George H. Gordon, From Brook Farm to Cedar Mountain, Chapter 3: through Harper's Ferry to Winchester—The Valley of the Shenandoah. (search)
from which, as I have said, it was detached for this movement, and it again occupied the ground where it had encamped in July of the preceding year, when under Patterson. In this place, always a hot-bed of sedition, it must have seemed strange to see many thousand loyal soldiers quartered, and the National colors waving over the to Charlestown from Harper's Ferry, General Williams with my old Darnstown brigade moved from Hancock through Martinsburg to Bunker Hill (our old position under Patterson); General Hamilton passing through Charlestown stopped at Smithfield, midway between Charlestown and Bunker Hill; General Shields halted at Martinsburg, and Genead looked at in July of 1861, from this same Bunker Hill, had now been entered from Bunker Hill; the Winchester we had hoped to gain by Berryville, in 1861, when Patterson implored his militia to march to its attack, we were now about entering from Berryville. I galloped to the town with a staff-officer in anticipation of our marc
George H. Gordon, From Brook Farm to Cedar Mountain, Chapter 4: the Valley of the Shenandoah (continued)—Return to Strasburg. (search)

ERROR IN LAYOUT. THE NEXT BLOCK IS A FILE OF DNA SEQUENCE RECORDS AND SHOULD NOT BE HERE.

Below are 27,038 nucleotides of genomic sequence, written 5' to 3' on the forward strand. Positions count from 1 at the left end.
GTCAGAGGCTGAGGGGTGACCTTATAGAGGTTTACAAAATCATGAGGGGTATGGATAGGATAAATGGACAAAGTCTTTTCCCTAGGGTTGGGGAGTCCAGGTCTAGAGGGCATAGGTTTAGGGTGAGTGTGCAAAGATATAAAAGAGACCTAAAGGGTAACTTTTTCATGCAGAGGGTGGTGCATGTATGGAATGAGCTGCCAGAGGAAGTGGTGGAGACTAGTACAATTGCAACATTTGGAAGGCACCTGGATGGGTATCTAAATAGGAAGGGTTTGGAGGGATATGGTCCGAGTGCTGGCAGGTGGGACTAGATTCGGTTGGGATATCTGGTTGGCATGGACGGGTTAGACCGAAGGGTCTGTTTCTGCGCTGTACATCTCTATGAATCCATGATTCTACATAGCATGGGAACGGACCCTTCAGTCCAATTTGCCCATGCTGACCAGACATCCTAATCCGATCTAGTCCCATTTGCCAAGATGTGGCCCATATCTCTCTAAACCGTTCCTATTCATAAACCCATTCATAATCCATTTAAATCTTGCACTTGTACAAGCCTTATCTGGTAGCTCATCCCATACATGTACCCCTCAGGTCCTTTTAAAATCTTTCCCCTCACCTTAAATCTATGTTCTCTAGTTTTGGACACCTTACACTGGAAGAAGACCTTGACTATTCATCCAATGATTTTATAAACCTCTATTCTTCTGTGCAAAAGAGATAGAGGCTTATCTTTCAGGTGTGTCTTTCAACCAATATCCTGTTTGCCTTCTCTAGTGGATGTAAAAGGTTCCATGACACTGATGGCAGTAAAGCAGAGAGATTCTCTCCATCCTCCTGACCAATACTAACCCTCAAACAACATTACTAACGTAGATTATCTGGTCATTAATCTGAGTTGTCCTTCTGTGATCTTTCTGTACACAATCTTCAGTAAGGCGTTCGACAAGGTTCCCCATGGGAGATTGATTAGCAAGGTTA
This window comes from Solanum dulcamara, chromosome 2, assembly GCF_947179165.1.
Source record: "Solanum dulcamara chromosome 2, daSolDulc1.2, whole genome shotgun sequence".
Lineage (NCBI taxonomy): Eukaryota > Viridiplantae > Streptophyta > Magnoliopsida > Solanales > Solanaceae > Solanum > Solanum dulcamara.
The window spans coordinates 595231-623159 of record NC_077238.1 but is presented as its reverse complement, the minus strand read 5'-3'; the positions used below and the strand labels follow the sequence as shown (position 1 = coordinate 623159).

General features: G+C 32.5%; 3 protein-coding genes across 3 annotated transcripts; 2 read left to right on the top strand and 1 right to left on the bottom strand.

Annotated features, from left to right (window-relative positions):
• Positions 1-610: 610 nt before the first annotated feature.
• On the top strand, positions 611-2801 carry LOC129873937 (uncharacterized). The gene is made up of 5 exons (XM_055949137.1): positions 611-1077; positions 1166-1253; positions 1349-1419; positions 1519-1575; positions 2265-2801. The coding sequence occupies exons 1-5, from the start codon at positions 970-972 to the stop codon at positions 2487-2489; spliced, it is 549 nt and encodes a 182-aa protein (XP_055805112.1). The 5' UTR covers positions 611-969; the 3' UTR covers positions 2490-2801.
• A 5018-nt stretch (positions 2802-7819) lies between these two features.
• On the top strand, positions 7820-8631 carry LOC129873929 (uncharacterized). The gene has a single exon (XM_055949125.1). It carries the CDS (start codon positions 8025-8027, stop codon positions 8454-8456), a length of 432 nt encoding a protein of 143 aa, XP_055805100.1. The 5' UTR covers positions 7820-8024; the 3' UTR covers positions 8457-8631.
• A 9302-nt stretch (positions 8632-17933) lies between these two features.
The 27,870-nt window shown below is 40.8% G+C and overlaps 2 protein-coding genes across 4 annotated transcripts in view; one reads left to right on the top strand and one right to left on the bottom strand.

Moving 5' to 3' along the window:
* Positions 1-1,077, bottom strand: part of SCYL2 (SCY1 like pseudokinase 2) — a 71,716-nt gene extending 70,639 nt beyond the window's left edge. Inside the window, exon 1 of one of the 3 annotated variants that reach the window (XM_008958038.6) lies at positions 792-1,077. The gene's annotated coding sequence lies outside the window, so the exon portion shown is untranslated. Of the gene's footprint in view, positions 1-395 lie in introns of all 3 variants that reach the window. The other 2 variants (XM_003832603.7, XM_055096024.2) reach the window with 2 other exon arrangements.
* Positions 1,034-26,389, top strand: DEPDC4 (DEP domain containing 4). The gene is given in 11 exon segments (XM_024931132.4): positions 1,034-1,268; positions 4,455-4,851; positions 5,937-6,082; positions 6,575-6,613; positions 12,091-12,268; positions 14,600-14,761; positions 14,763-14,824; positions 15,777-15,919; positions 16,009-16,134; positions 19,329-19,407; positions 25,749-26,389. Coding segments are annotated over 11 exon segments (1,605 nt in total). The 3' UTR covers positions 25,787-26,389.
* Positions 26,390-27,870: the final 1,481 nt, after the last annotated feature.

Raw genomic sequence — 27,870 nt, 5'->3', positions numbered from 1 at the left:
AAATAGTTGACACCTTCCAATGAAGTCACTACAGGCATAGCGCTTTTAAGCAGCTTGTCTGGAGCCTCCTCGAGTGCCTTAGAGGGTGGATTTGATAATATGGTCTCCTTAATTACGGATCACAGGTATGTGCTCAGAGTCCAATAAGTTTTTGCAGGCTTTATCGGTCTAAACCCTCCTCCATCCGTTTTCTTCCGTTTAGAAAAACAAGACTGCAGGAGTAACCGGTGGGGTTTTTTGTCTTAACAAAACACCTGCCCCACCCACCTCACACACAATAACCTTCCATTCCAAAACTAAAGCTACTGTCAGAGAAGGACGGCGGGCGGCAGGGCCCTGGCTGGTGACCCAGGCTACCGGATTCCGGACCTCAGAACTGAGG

ectfully, your obedient servant, R. Morris Copeland, Maj. Vols. and Act. Adjt.-Gen. per Whittemore, Clerk. In the middle of a vast clover-field just on the outskirts of the town my regiment, with the others of my brigade, were encamped. By orders from Washington we were to fortify Strasburg; Why the Government should have treated Front Royal as an outpost and Strasburg as the main place to be defended it is impossible to explain. Invited by General Banks, upon his accession to Patterson's command, to come to him at any and all times with such suggestions upon military affairs as I might wish to make, I took the liberty of advising him to move his main force to Front Royal, and thus holding a pass over the Blue Ridge so place himself upon his line of communications that his small force could not be surrounded by a larger one of the enemy. I besought him to apply for a change of orders to enable him to do this ; and Major Perkins, his adjutant-general, joined me in my inte
George H. Gordon, From Brook Farm to Cedar Mountain, Index (search)
licy, 79, 80. Ball's Bluff, battle of, its history told, 64-79. Band-leader, a, the question raised as to his rank in the military service, 57. Banks, N. P., appointed as major-general of volunteers by the President, 29. Relieves General Patterson of his command, 29, 30. His indecision in regard to a case of discipline in the Second Massachusetts, 51, 52. Interferes in another case of discipline in the Second, 96, 97. Enumeration of his force in the Shenandoah Valley, 113, 114. Pd that they were free, 159. Neff, Colonel, Rebel officer, 220, 233. Newtown (Va.), the scene of a hot fight between Federal and Confederate troops in Banks's flight to Winchester, 207, 208. General Gordon's retreat from, 217, 218. P Patterson, General, commands Federal forces in Civil War, 23. Relieved by General Banks, 29, 30. Entreats his three-months men to remain for further service, 33. Payments to Rebels not in arms for supplies taken, 25. Some cases of refusal of, 34, 3